With a little experience, the chewed part of the twig can turn into a very fine toothbrush—not soft, not hard. With this, you can gently massage your gums; and also, with a rotary movement, you can brush the surface of your teeth.

Some people dip the wet brush in salt, baking soda, or powdered charcoal before brushing. Some people use toothpaste. Any of these things are good to do. However, it’s the brush that does the cleaning, so really water on the brush is enough. It’s always best after you have eaten a meal to brush your teeth.

It’s important though, to clean all of your teeth. The big back teeth are not as easy to clean as the others, so take special care to get them clean too. Brush all the sides of the teeth. Push the hairs of your brush between the teeth and sweep the food away. When you’re finished brushing, wash your mouth with water to remove any loose bits of food. Then feel your teeth with your tongue. Are they smooth and clean? If you’ve brushed your teeth carefully, they should be.

Your children need help to brush their teeth. An older child can clean his own teeth if you show him how. A younger child cannot. Every day, someone older should clean a young child’s teeth for him. For a baby, you can wipe the teeth with a clean cloth after the baby eats.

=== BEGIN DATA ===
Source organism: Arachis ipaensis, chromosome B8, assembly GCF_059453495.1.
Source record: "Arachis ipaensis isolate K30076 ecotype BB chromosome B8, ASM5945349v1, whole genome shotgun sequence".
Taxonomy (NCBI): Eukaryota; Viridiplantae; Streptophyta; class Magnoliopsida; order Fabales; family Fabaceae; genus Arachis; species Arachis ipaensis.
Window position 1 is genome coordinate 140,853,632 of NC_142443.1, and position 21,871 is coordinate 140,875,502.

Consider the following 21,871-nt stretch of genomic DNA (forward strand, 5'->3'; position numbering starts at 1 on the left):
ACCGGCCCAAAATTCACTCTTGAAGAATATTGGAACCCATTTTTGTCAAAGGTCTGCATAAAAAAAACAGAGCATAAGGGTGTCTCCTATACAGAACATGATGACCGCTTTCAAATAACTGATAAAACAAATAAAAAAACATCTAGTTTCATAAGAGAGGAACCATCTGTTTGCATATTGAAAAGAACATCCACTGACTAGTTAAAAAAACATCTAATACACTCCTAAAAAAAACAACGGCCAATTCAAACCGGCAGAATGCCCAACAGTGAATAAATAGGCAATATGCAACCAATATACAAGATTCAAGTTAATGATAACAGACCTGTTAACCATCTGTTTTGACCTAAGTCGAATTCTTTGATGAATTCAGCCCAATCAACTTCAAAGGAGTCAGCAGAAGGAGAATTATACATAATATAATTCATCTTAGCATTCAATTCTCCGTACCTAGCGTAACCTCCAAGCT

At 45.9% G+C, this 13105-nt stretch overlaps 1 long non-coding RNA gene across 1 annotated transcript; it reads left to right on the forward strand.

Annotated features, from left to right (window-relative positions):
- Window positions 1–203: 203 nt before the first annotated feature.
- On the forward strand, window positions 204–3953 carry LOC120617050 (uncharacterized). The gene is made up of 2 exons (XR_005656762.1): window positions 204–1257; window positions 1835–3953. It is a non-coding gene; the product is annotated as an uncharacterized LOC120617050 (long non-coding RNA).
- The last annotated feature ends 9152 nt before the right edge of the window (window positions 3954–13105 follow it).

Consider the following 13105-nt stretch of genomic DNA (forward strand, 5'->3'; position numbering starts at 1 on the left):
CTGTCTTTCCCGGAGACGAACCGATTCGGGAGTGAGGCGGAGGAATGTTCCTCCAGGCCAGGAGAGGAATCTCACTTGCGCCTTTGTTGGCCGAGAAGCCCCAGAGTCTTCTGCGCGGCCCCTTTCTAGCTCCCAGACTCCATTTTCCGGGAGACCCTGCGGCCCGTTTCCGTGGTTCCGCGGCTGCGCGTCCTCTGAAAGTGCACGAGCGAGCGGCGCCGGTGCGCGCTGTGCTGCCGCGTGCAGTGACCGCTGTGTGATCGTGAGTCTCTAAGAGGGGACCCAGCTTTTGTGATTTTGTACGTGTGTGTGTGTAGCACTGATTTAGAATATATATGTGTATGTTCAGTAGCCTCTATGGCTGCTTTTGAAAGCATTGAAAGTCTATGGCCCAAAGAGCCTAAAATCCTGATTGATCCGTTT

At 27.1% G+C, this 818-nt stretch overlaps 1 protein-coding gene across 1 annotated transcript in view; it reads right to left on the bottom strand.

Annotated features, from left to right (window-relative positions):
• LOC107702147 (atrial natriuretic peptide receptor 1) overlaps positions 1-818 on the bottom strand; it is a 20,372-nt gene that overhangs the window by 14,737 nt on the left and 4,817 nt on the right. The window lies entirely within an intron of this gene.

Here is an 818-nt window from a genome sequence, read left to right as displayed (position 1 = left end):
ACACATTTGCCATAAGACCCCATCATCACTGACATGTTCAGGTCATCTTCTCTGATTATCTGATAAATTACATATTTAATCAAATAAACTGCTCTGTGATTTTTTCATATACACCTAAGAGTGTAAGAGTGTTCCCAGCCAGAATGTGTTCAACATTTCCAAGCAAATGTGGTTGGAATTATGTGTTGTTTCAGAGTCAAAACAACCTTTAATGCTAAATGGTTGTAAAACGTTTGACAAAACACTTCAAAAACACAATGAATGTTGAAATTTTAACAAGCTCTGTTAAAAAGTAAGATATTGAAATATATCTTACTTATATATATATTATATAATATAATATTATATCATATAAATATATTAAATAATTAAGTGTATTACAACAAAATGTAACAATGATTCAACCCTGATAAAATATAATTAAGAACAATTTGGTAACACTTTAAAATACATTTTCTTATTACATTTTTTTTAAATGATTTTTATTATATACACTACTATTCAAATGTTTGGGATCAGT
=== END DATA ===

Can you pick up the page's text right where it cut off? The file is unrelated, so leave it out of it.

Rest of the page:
If you do find that you have a hole in a tooth, you should get it fixed right away. A small hole can grow bigger and deeper and part of the tooth could break off. If you don’t get a tooth fixed as soon as you know there’s a hole in it, before long you’ll have a toothache. If you notice anything wrong with a tooth, you should stop it from getting worse.

Better yet, look after your teeth, and your children’s teeth, so they don’t get holes in them. To have good teeth, remember these three things:
* eat good food
* avoid sweet foods and foods with sugar
* clean your teeth every day.

For the Developing Countries Farm Radio Network, this is Jan Tennant.

Information sources

Where There is no Dentist (188 pages), by Murray Dickson, published by The Hesperian Foundation, P.O. Box 1692, Palo Alto, California 94302, U.S.A. 2010 edition available at: